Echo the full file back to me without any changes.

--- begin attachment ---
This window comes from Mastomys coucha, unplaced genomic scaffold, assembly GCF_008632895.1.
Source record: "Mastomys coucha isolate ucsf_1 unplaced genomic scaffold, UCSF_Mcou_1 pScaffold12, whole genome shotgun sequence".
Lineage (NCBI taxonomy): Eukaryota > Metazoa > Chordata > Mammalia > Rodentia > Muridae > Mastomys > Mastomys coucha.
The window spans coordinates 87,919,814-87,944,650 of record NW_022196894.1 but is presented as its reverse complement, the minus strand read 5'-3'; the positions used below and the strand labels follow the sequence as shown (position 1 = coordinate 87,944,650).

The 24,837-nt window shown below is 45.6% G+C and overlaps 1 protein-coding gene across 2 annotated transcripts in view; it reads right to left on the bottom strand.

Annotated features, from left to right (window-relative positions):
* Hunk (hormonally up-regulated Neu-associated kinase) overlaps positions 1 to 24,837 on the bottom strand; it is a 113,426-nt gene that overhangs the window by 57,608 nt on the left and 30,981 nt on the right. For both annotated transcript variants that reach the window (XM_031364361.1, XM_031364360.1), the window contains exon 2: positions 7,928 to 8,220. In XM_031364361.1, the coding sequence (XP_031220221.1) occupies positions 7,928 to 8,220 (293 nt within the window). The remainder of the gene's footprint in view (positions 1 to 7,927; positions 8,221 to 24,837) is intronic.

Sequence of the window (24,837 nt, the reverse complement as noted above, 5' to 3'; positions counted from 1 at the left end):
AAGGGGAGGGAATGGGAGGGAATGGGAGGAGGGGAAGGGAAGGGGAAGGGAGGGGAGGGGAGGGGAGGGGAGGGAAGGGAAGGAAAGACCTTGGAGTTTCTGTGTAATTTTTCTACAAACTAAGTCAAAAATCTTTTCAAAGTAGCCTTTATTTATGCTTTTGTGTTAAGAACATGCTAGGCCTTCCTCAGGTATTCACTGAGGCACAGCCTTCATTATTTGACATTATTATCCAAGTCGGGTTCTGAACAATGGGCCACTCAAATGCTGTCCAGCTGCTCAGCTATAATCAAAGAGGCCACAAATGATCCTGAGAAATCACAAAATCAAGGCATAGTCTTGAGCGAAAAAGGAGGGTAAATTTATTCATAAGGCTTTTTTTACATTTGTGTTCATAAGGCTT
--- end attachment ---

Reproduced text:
This window comes from Mastomys coucha, unplaced genomic scaffold, assembly GCF_008632895.1.
Source record: "Mastomys coucha isolate ucsf_1 unplaced genomic scaffold, UCSF_Mcou_1 pScaffold12, whole genome shotgun sequence".
Lineage (NCBI taxonomy): Eukaryota > Metazoa > Chordata > Mammalia > Rodentia > Muridae > Mastomys > Mastomys coucha.
The window spans coordinates 87,919,814-87,944,650 of record NW_022196894.1 but is presented as its reverse complement, the minus strand read 5'-3'; the positions used below and the strand labels follow the sequence as shown (position 1 = coordinate 87,944,650).

The 24,837-nt window shown below is 45.6% G+C and overlaps 1 protein-coding gene across 2 annotated transcripts in view; it reads right to left on the bottom strand.

Annotated features, from left to right (window-relative positions):
* Hunk (hormonally up-regulated Neu-associated kinase) overlaps positions 1 to 24,837 on the bottom strand; it is a 113,426-nt gene that overhangs the window by 57,608 nt on the left and 30,981 nt on the right. For both annotated transcript variants that reach the window (XM_031364361.1, XM_031364360.1), the window contains exon 2: positions 7,928 to 8,220. In XM_031364361.1, the coding sequence (XP_031220221.1) occupies positions 7,928 to 8,220 (293 nt within the window). The remainder of the gene's footprint in view (positions 1 to 7,927; positions 8,221 to 24,837) is intronic.

Sequence of the window (24,837 nt, the reverse complement as noted above, 5' to 3'; positions counted from 1 at the left end):
AAGGGGAGGGAATGGGAGGGAATGGGAGGAGGGGAAGGGAAGGGGAAGGGAGGGGAGGGGAGGGGAGGGGAGGGAAGGGAAGGAAAGACCTTGGAGTTTCTGTGTAATTTTTCTACAAACTAAGTCAAAAATCTTTTCAAAGTAGCCTTTATTTATGCTTTTGTGTTAAGAACATGCTAGGCCTTCCTCAGGTATTCACTGAGGCACAGCCTTCATTATTTGACATTATTATCCAAGTCGGGTTCTGAACAATGGGCCACTCAAATGCTGTCCAGCTGCTCAGCTATAATCAAAGAGGCCACAAATGATCCTGAGAAATCACAAAATCAAGGCATAGTCTTGAGCGAAAAAGGAGGGTAAATTTATTCATAAGGCTTTTTTTACATTTGTGTTCATAAGGCTT